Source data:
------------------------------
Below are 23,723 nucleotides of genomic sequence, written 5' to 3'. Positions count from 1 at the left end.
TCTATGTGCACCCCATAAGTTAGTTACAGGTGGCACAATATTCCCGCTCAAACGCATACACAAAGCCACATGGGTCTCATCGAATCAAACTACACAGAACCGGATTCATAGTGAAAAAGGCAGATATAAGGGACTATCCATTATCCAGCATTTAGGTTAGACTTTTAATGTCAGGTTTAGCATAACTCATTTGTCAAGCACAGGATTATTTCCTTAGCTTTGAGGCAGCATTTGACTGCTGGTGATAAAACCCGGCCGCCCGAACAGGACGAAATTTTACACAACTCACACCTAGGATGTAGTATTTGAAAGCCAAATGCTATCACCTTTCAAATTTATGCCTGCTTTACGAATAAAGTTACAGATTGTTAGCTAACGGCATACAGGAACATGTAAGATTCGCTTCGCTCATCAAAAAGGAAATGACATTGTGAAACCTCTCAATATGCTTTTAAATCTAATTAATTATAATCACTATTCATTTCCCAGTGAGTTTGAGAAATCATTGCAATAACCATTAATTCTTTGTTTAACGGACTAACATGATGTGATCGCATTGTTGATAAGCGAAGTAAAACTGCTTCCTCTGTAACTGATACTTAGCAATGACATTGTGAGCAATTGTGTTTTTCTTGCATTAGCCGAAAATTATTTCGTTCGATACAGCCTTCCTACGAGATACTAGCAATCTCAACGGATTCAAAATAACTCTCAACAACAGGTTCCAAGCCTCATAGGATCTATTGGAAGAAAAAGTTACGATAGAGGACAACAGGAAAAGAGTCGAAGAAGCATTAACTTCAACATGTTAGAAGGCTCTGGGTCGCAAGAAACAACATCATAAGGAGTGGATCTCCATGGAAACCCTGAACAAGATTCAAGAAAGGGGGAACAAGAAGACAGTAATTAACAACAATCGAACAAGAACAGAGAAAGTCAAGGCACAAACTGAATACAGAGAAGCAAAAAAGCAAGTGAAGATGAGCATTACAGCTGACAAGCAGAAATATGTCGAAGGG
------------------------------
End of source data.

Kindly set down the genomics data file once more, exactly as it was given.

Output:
Below are 23,723 nucleotides of genomic sequence, written 5' to 3'. Positions count from 1 at the left end.
TCTATGTGCACCCCATAAGTTAGTTACAGGTGGCACAATATTCCCGCTCAAACGCATACACAAAGCCACATGGGTCTCATCGAATCAAACTACACAGAACCGGATTCATAGTGAAAAAGGCAGATATAAGGGACTATCCATTATCCAGCATTTAGGTTAGACTTTTAATGTCAGGTTTAGCATAACTCATTTGTCAAGCACAGGATTATTTCCTTAGCTTTGAGGCAGCATTTGACTGCTGGTGATAAAACCCGGCCGCCCGAACAGGACGAAATTTTACACAACTCACACCTAGGATGTAGTATTTGAAAGCCAAATGCTATCACCTTTCAAATTTATGCCTGCTTTACGAATAAAGTTACAGATTGTTAGCTAACGGCATACAGGAACATGTAAGATTCGCTTCGCTCATCAAAAAGGAAATGACATTGTGAAACCTCTCAATATGCTTTTAAATCTAATTAATTATAATCACTATTCATTTCCCAGTGAGTTTGAGAAATCATTGCAATAACCATTAATTCTTTGTTTAACGGACTAACATGATGTGATCGCATTGTTGATAAGCGAAGTAAAACTGCTTCCTCTGTAACTGATACTTAGCAATGACATTGTGAGCAATTGTGTTTTTCTTGCATTAGCCGAAAATTATTTCGTTCGATACAGCCTTCCTACGAGATACTAGCAATCTCAACGGATTCAAAATAACTCTCAACAACAGGTTCCAAGCCTCATAGGATCTATTGGAAGAAAAAGTTACGATAGAGGACAACAGGAAAAGAGTCGAAGAAGCATTAACTTCAACATGTTAGAAGGCTCTGGGTCGCAAGAAACAACATCATAAGGAGTGGATCTCCATGGAAACCCTGAACAAGATTCAAGAAAGGGGGAACAAGAAGACAGTAATTAACAACAATCGAACAAGAACAGAGAAAGTCAAGGCACAAACTGAATACAGAGAAGCAAAAAAGCAAGTGAAGATGAGCATTACAGCTGACAAGCAGAAATATGTCGAAGGG